It started with my mother forgetting how to get around in a small town in which she had lived for over three decades. As it continued she became unable to remember how to make many of our family’s favorite meals. Soon, she was misplacing her keys, forgetting to pay bills and asking the same questions over and over again.
We began to wonder what was wrong and while hoping for the best, realized that our worst fears would probably be confirmed – they were after we took our 87-year-old matriarch, former educator, church leader and community volunteer, to her physician. My mother was diagnosed with Alzheimer’s.
As the reality set in, I began to do my research – not as a veteran reporter but as a beloved son, concerned as to what I could do, how I could help – all the while fearful that there might be nothing that I could do to slow the daily erosion of my mother’s mental abilities.
Our family’s story echoes those of millions of other Americans.
In 1993, when President Ronald Reagan designated November as National Alzheimer’s Disease Awareness Month, fewer than 2 million Americans had Alzheimer’s. Today that number has soared to nearly 5.4 million and medical experts predict that as the Baby Boomer generation lives longer and grows older, the number of cases will inevitably rise to record heights.
In fact, as the 76 million “Boomers” age, if no medicines are found to prevent, delay or stop the progression of Alzheimer’s disease, the number of people affected in the U.S. will jump to 15 million by 2050, according to the Alzheimer’s Association. Cost of care could increase five-fold to $1.2 trillion a year.
Today, the disease ravages the minds of patients, burdens families and currently costs the health care system an estimated $200 billion a year.
Data from the 2010 U.S. Census and the Chicago Health and Aging Project [CHAP] indicates that one-in-nine people age 65 and older [11 percent] has Alzheimer’s. Eight-one percent of people who have the disease are age 75 or older.
But what exactly is Alzheimer’s — what are the signs and symptoms associated with the disease?
The degenerative brain disease, and the most common cause of dementia, is characterized by a decline in memory, language, problem-solving and other cognitive skills that affects a person’s ability to perform everyday activities. Neurological damage eventually affects parts of the brain that enable a person to carry out basic bodily functions such as walking and swallowing.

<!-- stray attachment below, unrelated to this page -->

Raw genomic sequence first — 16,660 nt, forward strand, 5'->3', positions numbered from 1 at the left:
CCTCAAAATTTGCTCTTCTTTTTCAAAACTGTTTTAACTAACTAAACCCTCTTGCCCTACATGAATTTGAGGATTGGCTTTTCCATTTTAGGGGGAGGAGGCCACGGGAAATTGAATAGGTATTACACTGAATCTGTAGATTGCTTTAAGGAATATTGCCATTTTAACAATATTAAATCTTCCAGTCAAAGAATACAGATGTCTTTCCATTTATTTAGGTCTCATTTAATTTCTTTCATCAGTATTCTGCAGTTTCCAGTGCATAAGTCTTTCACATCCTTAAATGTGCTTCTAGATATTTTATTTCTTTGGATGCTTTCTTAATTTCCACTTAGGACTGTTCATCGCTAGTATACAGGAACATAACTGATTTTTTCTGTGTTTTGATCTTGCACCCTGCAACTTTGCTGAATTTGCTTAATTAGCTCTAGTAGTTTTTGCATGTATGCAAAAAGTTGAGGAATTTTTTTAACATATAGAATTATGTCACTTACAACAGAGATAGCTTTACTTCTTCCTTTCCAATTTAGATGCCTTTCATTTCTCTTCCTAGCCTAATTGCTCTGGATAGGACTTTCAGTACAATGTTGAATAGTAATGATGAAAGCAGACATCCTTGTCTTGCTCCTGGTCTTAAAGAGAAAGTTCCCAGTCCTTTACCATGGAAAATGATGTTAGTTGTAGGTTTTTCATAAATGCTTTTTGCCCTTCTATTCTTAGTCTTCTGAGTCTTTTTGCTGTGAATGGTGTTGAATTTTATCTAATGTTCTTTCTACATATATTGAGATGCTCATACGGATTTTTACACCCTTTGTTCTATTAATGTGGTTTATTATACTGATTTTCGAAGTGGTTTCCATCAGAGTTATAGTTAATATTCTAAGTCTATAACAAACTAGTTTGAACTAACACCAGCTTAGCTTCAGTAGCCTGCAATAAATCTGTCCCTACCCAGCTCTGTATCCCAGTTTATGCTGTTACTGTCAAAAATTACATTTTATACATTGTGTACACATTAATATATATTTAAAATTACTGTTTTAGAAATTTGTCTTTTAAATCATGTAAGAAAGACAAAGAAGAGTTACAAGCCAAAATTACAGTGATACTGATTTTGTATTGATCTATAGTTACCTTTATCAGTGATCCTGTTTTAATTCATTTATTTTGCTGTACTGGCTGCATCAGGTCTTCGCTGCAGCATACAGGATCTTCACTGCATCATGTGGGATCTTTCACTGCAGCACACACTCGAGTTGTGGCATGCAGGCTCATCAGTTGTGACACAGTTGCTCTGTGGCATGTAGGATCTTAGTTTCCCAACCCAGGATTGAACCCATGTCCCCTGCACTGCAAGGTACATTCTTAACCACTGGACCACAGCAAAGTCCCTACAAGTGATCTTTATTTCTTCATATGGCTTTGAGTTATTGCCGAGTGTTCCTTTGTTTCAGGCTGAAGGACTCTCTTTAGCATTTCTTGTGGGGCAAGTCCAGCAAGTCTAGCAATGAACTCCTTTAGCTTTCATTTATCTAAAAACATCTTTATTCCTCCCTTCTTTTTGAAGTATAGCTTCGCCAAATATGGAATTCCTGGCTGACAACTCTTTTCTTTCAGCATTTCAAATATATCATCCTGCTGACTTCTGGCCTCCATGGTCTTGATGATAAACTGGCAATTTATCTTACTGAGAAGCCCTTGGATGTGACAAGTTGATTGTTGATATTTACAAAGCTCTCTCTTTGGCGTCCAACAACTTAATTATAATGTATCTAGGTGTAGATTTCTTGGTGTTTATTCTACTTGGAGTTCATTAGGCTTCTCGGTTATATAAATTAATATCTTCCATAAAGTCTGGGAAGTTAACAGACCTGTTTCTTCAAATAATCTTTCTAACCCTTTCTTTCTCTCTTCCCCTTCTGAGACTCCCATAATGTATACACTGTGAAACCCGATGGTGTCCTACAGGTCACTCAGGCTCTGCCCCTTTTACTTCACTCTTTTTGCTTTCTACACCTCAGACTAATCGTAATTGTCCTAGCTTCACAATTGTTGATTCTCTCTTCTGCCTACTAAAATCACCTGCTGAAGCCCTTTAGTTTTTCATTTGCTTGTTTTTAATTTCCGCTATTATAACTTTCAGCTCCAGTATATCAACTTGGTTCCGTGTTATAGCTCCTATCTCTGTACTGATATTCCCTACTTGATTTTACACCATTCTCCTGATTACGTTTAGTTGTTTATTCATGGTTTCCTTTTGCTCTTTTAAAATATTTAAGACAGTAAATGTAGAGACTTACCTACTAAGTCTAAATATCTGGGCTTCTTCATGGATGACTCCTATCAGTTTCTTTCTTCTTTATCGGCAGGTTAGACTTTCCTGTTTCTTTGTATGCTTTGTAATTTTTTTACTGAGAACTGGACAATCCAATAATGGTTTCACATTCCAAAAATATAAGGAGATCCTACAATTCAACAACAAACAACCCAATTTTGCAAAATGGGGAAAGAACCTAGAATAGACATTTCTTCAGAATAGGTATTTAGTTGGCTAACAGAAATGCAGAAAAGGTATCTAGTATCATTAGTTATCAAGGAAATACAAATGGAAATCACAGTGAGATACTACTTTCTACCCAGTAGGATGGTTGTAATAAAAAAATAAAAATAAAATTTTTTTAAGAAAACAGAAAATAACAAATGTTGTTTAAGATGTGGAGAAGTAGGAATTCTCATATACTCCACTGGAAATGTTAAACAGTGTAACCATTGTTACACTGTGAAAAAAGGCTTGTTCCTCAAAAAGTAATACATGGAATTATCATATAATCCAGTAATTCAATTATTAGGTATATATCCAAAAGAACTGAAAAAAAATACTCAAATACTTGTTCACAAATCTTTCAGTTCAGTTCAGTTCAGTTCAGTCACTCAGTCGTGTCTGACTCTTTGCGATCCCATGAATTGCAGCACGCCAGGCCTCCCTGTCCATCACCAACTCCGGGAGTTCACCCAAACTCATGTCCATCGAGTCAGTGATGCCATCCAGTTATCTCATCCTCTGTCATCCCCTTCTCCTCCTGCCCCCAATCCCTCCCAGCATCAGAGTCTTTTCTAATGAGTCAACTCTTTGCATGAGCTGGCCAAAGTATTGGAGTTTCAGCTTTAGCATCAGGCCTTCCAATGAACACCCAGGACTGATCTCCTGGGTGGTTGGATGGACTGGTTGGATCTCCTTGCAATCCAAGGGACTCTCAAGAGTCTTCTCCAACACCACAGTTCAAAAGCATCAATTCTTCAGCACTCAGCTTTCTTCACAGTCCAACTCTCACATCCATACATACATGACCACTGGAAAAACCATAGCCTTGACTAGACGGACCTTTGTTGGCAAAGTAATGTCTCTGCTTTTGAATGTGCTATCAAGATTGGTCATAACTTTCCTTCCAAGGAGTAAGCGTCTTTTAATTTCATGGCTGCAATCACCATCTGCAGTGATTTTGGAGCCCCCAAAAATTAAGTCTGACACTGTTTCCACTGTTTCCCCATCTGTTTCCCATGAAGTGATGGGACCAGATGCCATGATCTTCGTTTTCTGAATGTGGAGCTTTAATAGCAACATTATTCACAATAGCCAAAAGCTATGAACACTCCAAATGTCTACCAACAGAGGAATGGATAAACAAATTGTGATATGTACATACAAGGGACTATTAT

People in the final stages of the disease are often bed-bound and require around-the-clock care. For now, the disease is fatal.
But America’s biopharmaceutical research companies are in the throes of developing 73 potential new treatments and diagnostics for Alzheimer’s. However, as officials from the Alzheimer’s Association said, the path from basic research to new medicines is extremely complex with setbacks along the way.
One recent analysis conducted by the Pharmaceutical Research and Manufactures of America [PhRMA], whose mission is to “win advocacy for public policies that encourage the discovery of life-saving and life-enhancing new medicines,” found that from 1998 to 2011, there were 101 unsuccessful attempts to develop drugs to treat Alzheimer’s – or as some call them “failures.”
In that time, only three new medicines were approved to treat the symptoms of the disease. However, as they point out, setbacks in Alzheimer’s research, while disappointing to patients, their families, healthcare providers and the scientists carrying out the studies, serve as critical “stepping stones to advancing the understanding of this extremely complex disease.”
Gleaned from sources that include the U.S. National Institutes on Health and the National Institute on Aging, four words describe the main symptoms of Alzheimer’s: amnesia, referring to memory loss and is often the most easily visible and common sign of the disease; aphasia, which describes impaired communication which may include speech, language, and the ability to read and write; apraxia, a deficit in voluntary motor skills often manifested as a decline in one’s ability to do daily activities like bathing, walking, getting dressed and eating; and agnosia, which impairs the ability to receive or correctly understand information from the senses of hearing, smell, taste, touch and vision. For example, being less able to identify smells or understand the feeling of a full bladder.
Returning to the impact of this disease from a personal perspective, I, and my family, realize that the woman who has been mother, grandmother, great-grandmother, aunt, sister and wife often cannot respond to us in ways we have long grown accustomed. Still, she laughs, smiles and finds ways to communicate. She recognizes us and can recount incidents that took place 60 years ago. And we listen.
Doctors suggest that we maintain a routine, that we engage her in daily, gentle communication, that we hold her hand, give her frequent hugs, increase visual stimulation such as colors and pictures and especially allow her to hear plenty of music.
Our family physician has also warned us that as her body loses strength, that she may be more susceptible to infections like pneumonia which often causes the death of those with Alzheimer’s.
For now, we take it one day at time — just as millions of other families do.
And we love her fiercely.
Yes, that’s my momma. She has Alzheimer’s.
Editor’s Note: This article deviates from the normal rubrics associated with news stories. I trust that our readers will allow me this indulgence as I attempt to inform you on this disease while at the same time illustrating its personal impact on one family — my own.